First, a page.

Who is Dr. Christine Blasey Ford anyway?
Yesterday, September 27, 2018 was a highly emotional day in our country. We witnessed so much during the Senate Committee Hearings of Dr. Christine Blasey Ford and Bret Kavanaugh, enough to shift energies and make precedents in this country, the world and our own lives.
One of the first things I learned about Dr. Ford, besides her accusation of having been abused by Kavanaugh was her academic background: she has an undergraduate degree in experimental psychology from the University of North Carolina at Chapel Hill, a master’s degree in clinical psychology from Pepperdine University, a master’s degree in epidemiology with a focus on biostatistics from Stanford University School of Medicine and a Ph.D in educational psychology from the University of Southern California. Dr. Ford is currently a professor of psychology at Palo Alto University and a research psychologist at Stanford University School of Medicine, specializing in designing statistical models for research projects; she is also married and a mother of two teenage sons. You get the picture.
Why would a woman so accomplished personally, professionally and academically, with so much to loose from speaking up and putting herself in the public eye in a country and a world so heavily divided by irrational politics, stand-up and share with the world a wound that has never quite healed, probably one of those events in her life that have hurt and still hurts and that she would not normally and freely share with anybody or everybody? Why would a woman that has her world put together and her life going on for her through her own hard work and effort, risk the balance, stability and peace that her life has had until now and stand-up courageously for what she believes is the Highest Good of All?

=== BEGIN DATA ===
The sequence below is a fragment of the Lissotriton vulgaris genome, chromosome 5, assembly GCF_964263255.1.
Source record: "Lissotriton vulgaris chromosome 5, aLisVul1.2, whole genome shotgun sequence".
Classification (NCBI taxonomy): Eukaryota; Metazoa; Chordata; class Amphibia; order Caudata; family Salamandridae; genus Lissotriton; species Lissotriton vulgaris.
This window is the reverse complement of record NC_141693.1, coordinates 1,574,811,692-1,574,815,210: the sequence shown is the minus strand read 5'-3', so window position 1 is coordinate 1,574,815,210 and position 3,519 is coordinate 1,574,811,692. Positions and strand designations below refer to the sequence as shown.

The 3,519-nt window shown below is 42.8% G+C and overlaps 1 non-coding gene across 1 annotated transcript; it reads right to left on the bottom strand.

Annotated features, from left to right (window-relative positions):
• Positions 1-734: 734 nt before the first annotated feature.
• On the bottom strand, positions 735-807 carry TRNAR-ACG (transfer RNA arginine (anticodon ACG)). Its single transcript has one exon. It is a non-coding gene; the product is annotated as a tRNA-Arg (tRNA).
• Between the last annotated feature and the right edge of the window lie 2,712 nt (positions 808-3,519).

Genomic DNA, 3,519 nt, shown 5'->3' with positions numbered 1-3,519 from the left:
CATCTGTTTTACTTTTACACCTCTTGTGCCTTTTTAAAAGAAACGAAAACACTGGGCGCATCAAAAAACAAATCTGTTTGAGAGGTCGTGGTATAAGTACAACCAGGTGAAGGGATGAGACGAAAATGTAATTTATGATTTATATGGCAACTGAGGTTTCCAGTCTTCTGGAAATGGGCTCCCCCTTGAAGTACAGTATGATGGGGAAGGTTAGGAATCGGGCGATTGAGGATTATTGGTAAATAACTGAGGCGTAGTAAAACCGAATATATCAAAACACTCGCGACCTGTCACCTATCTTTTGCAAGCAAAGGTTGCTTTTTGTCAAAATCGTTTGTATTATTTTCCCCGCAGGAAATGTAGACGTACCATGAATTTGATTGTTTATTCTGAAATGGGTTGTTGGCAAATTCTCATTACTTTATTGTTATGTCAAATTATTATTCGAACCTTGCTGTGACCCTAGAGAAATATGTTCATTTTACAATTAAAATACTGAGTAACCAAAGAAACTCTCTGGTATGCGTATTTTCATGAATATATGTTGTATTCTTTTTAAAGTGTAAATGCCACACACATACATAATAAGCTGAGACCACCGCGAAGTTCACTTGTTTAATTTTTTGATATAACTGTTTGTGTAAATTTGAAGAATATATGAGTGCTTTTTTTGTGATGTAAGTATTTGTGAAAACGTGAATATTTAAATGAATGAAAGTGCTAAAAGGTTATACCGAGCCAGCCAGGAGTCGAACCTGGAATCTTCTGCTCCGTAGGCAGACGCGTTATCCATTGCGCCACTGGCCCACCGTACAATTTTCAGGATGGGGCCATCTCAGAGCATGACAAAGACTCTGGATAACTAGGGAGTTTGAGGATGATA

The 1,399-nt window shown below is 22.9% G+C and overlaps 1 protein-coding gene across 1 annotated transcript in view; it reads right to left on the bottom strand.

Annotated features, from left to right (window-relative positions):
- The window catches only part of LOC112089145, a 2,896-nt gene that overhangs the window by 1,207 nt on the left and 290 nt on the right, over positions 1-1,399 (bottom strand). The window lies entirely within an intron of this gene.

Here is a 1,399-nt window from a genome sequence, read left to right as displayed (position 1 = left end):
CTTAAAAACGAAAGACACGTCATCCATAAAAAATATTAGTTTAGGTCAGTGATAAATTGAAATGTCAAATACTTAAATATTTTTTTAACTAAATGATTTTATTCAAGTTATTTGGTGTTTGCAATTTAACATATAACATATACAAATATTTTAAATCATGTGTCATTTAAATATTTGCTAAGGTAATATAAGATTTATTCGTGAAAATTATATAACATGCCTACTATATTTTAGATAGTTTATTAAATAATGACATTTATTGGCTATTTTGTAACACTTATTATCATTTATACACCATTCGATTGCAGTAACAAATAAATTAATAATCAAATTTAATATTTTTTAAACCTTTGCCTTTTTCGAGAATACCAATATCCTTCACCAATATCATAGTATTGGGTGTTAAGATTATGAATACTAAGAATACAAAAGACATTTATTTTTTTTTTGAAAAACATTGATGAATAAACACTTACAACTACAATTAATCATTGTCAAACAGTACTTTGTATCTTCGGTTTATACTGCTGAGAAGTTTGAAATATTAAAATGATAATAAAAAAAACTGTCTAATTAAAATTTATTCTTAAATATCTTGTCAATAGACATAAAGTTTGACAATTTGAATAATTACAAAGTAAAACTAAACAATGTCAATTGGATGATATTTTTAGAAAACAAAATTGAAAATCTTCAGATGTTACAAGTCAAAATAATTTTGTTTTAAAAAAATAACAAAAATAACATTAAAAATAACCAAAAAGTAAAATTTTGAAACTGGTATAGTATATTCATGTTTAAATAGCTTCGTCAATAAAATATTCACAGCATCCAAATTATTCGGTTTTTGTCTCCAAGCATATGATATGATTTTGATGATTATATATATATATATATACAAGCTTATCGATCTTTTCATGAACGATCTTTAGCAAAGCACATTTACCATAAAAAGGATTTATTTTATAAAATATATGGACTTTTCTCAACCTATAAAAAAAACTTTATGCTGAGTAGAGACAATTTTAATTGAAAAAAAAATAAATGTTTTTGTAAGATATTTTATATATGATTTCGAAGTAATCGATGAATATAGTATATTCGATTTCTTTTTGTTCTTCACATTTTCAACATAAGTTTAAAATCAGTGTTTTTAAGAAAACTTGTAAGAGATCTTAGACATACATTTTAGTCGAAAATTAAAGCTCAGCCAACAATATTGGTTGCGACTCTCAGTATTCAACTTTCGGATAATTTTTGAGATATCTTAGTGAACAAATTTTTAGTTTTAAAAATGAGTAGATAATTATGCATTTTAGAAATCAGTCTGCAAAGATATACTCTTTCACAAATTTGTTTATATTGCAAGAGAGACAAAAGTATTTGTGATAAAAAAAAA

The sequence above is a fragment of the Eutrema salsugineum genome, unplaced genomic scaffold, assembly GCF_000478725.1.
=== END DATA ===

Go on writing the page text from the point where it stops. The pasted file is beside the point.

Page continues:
With her stand, Dr. Ford became a Transcendent Leader and pulled all of us into a higher stand, inviting us to be courageous in the face of fear, discomfort and vulnerability. Her heart was pumping so hard before she spoke, her mouth was dry, she couldn’t find her voice, she needed caffeine, she was probably thinking: “why in the world did I chose to be here?”, she was probably wanting to run away, but she didn’t. Dr. Ford had nothing to gain from this ordeal, but she answered to her heart’s calling, she took all the broken pieces of herself and dragged them to the Senate and stood there, showed us her wounds, showed us that sharing our stories can create a bond and a calling to bring integrity back to our lives, our communities, our countries, our world. She taught us yesterday that true heroes don’t have all the answers and no fear; that true heroes act while they are shaking and bleeding, guided by the Light that emanates from their hearts.